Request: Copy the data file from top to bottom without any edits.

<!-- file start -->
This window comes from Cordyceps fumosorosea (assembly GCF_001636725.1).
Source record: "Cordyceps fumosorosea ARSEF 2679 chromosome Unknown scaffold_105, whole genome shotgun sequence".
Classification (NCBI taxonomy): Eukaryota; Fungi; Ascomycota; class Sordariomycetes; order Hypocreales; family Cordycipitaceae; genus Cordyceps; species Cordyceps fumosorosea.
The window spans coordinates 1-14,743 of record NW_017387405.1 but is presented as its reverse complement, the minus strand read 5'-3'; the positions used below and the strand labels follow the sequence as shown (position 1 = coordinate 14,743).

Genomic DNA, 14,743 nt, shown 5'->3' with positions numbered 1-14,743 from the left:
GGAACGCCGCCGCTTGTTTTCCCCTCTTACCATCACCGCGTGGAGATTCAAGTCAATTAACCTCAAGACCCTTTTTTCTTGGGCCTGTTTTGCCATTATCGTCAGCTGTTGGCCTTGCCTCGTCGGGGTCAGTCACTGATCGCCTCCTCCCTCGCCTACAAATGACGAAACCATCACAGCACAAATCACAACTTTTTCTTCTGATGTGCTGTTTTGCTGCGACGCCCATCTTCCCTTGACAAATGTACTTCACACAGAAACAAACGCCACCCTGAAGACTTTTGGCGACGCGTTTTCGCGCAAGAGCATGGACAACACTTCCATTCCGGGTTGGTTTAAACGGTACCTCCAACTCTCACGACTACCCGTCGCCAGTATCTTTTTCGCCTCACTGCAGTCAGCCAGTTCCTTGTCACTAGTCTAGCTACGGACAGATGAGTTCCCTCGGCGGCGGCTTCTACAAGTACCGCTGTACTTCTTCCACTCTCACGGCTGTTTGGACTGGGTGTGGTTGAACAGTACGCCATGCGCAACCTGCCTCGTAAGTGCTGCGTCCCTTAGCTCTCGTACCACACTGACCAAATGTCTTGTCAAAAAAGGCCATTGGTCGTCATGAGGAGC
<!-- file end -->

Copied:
This window comes from Cordyceps fumosorosea (assembly GCF_001636725.1).
Source record: "Cordyceps fumosorosea ARSEF 2679 chromosome Unknown scaffold_105, whole genome shotgun sequence".
Classification (NCBI taxonomy): Eukaryota; Fungi; Ascomycota; class Sordariomycetes; order Hypocreales; family Cordycipitaceae; genus Cordyceps; species Cordyceps fumosorosea.
The window spans coordinates 1-14,743 of record NW_017387405.1 but is presented as its reverse complement, the minus strand read 5'-3'; the positions used below and the strand labels follow the sequence as shown (position 1 = coordinate 14,743).

Genomic DNA, 14,743 nt, shown 5'->3' with positions numbered 1-14,743 from the left:
GGAACGCCGCCGCTTGTTTTCCCCTCTTACCATCACCGCGTGGAGATTCAAGTCAATTAACCTCAAGACCCTTTTTTCTTGGGCCTGTTTTGCCATTATCGTCAGCTGTTGGCCTTGCCTCGTCGGGGTCAGTCACTGATCGCCTCCTCCCTCGCCTACAAATGACGAAACCATCACAGCACAAATCACAACTTTTTCTTCTGATGTGCTGTTTTGCTGCGACGCCCATCTTCCCTTGACAAATGTACTTCACACAGAAACAAACGCCACCCTGAAGACTTTTGGCGACGCGTTTTCGCGCAAGAGCATGGACAACACTTCCATTCCGGGTTGGTTTAAACGGTACCTCCAACTCTCACGACTACCCGTCGCCAGTATCTTTTTCGCCTCACTGCAGTCAGCCAGTTCCTTGTCACTAGTCTAGCTACGGACAGATGAGTTCCCTCGGCGGCGGCTTCTACAAGTACCGCTGTACTTCTTCCACTCTCACGGCTGTTTGGACTGGGTGTGGTTGAACAGTACGCCATGCGCAACCTGCCTCGTAAGTGCTGCGTCCCTTAGCTCTCGTACCACACTGACCAAATGTCTTGTCAAAAAAGGCCATTGGTCGTCATGAGGAGC